In the course of collecting some information to write this bio, we let out one of the Black beauty stick insects, Peruphasma schultei. Pinny legs, one by one, up his Kenzo sweater, juice-pink vestigial wings. As if to propose an axiom to start speaking about the work again, he says, “It looks so nice on the sweater. But we could always say that – ‘this sweater looks nice on you’ or ‘you look nice on that sweater.’”
Lukas Hofmann (22.2.1993), was born in Prague; as a child he bounced through the Czech education system, switching to more established schools every 2 or 3 years. It was not until he enrolled at the Academy of Fine Arts in Prague that he began receiving any kind of formal art education. As his lexicon is that of the sandbox – “oozing,” “association,” and “texture” may come to mind, as well as his moniker “Saliva” – he is thankful for this lack of aesthetic taxonomy in his learning. It has allowed him to do things like present a fashion show before knowing how to sew, instead choosing to retool garments stolen from the wardrobes of a multinational Swedish furniture brand.
At this point, Hofmann’s work grows from the delta bordered by sculpture, performance, and styling. Though even this metaphor isn’t truly suited to his practice, as the sludge sometimes looks like tulle, and vice-versa. Being a DJ sometimes, being a model sometimes, using the Internet as the ludic medium we’d all like it to be, it is more useful to talk of Hofmann as an artist of sensibility or alchemy rather than any set discipline. His styled garment enters the intimate space, becomes it – the same could be said of a spectator to his performance, his sculpture to a room, a follower to his feed.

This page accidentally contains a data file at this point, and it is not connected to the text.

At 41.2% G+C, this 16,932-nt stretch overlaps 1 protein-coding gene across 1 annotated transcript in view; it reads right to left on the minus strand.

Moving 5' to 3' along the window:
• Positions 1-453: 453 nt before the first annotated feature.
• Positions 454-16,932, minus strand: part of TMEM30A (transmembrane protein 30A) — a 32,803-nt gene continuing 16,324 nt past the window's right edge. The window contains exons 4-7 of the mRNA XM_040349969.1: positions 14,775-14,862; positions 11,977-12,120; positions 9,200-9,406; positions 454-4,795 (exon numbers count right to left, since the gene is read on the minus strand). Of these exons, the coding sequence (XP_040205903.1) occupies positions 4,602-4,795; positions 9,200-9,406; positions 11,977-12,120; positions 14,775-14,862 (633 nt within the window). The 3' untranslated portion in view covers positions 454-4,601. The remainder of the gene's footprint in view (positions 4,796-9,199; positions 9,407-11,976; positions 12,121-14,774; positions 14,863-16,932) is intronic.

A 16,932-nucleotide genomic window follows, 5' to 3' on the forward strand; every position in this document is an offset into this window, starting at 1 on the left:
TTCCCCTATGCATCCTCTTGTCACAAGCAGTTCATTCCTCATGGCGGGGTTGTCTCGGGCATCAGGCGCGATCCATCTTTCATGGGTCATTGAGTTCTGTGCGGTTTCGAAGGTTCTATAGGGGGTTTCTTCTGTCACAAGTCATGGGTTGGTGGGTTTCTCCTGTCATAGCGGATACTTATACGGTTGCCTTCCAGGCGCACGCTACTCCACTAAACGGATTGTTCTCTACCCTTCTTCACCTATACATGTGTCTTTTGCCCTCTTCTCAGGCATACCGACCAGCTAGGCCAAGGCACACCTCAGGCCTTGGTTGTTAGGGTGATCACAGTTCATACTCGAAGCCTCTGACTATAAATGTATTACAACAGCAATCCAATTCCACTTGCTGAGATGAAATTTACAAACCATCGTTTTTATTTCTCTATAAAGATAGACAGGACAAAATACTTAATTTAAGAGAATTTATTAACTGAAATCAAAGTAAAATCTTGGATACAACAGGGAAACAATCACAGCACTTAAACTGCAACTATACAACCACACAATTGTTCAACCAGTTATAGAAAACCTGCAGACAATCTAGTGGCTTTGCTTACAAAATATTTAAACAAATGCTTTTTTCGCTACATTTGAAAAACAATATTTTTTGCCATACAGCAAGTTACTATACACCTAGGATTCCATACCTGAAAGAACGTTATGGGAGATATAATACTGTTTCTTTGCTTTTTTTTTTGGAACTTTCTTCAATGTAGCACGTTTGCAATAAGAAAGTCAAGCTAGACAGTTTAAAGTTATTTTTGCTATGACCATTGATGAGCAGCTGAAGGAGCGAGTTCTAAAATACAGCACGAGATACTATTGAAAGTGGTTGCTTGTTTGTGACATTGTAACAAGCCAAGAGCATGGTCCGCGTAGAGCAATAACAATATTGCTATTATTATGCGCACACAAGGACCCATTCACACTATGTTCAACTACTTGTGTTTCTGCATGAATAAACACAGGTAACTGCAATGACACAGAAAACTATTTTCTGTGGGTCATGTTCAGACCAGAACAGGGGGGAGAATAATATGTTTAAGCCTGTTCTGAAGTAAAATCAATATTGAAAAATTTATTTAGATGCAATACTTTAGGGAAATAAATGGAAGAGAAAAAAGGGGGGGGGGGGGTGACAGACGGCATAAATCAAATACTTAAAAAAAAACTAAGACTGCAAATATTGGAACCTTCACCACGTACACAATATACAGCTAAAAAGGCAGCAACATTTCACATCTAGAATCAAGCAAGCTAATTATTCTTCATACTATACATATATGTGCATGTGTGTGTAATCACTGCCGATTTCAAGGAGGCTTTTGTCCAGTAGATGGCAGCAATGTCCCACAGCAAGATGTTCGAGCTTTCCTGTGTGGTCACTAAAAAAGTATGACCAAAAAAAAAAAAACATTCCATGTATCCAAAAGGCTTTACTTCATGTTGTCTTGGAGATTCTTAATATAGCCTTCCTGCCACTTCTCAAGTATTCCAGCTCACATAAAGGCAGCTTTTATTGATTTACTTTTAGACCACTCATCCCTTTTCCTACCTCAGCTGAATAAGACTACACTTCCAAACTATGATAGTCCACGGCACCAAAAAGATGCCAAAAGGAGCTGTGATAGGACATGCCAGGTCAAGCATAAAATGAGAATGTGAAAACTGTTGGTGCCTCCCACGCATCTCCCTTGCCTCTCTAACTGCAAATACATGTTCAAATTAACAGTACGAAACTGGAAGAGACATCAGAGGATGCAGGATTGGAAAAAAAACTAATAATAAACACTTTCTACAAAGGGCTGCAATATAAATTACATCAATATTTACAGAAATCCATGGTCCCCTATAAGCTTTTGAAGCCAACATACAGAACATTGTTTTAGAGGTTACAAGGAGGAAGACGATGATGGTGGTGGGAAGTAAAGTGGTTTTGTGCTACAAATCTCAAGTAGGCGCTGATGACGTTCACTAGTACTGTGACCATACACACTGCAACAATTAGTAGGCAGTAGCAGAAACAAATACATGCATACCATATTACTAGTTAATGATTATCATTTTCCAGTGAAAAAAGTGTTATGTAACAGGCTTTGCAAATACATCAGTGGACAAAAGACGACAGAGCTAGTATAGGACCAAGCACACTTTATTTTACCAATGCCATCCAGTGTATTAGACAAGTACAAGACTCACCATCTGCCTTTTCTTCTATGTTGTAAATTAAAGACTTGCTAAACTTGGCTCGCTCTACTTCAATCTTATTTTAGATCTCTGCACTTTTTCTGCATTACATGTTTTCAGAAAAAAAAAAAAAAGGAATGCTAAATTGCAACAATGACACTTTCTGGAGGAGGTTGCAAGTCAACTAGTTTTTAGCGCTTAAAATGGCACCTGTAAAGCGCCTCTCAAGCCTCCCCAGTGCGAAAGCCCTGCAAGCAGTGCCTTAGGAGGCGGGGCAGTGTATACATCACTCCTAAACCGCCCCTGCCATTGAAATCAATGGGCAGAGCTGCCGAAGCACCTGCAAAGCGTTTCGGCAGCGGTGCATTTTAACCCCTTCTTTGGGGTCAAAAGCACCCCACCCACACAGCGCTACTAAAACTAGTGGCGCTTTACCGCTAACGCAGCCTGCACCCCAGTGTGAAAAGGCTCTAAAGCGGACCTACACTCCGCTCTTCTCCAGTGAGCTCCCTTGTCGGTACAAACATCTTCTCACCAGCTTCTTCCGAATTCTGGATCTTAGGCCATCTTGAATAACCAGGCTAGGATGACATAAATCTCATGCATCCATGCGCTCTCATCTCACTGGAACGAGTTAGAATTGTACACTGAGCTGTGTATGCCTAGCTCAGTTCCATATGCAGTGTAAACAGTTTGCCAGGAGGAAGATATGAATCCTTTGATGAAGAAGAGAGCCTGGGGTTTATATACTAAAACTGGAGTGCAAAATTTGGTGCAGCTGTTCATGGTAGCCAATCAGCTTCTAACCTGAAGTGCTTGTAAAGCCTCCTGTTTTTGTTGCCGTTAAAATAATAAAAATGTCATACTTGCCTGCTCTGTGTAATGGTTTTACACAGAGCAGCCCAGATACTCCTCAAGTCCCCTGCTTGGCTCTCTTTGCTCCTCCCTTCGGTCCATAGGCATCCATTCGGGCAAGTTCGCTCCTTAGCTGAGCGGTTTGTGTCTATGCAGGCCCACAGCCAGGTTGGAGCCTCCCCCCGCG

It follows that Hofmann’s philosophic stance is really a straddle, more of a swaying. As a skeptic, he will affirm that most of his identity-work and work-identity is performative, self-built, and discounts the possibility of truth or holding possession of one’s opinion. He’s a brand, ably navigating promotional channels and the gyres of networking. When he uses Google Maps to direct him somewhere, arriving precisely at the time it predicted, he feels he is the mediator or a piece of data for the app rather than the app being an instrument he utilises. Nevertheless, his art is laced with a trenchant lyricism – call it poetry or “nostalgia for something I don’t even know, being a cool eco-child or something.” He’s a romantic, stringing flowers through bridal-seeming construction site netting, singing “Colors of the Wind” from Pocahontas, holding his breath. Hofmann’s truth is mobile, existing in a community (no matter how curated), an aura (no matter how much of a currency it has become), and the existence of documentation (no matter how distended or divorced from “the real”).
Works of note include Phantom Limb performance at Danish National Gallery (Copenhagen, DK), Enzyme at Galerie Frangulyan (Paris, FR), Dry Me a River at a 5000 sqm cleared out Bauhaus hobby market for Plato (Ostrava, CZ), Retrospective performance at the National Gallery (Prague, CZ), classic arrangement of four white roses in collaboration with Dan Bodan at the Schinkel Pavillion (Berlin, DE), big bag with Barbara Klawitter and Nico Arauner at Moderna Museet (Stockholm, SE), IKEA Made Fashion, hosted at Galerie AVU (Prague, CZ), and l’eau des algues with Nils Lange at Cabaret Voltaire, for the closing of Manifesta 11 (Zurich, CH). Each shows a different side to Hofmann’s focus on ritualised play, open collaboration, and the styling of a vigorous resistance to today’s sensory autopilotism.
Insect back in the box and the monstrous orchids on the windowsill watch me pack my things. In turn, I glance at his bedsheets – he sleeps on part of the textile installed for classic arrangement of four white roses. Whether it’s documentation or reuse of materials, he has a steady love of the life and afterlife-as-life of his work. I’m moved by it. I look at the diaphanous cloth strung over the glass case of Black beauties. I don’t recognize it from anywhere.
Text by Nat Marcus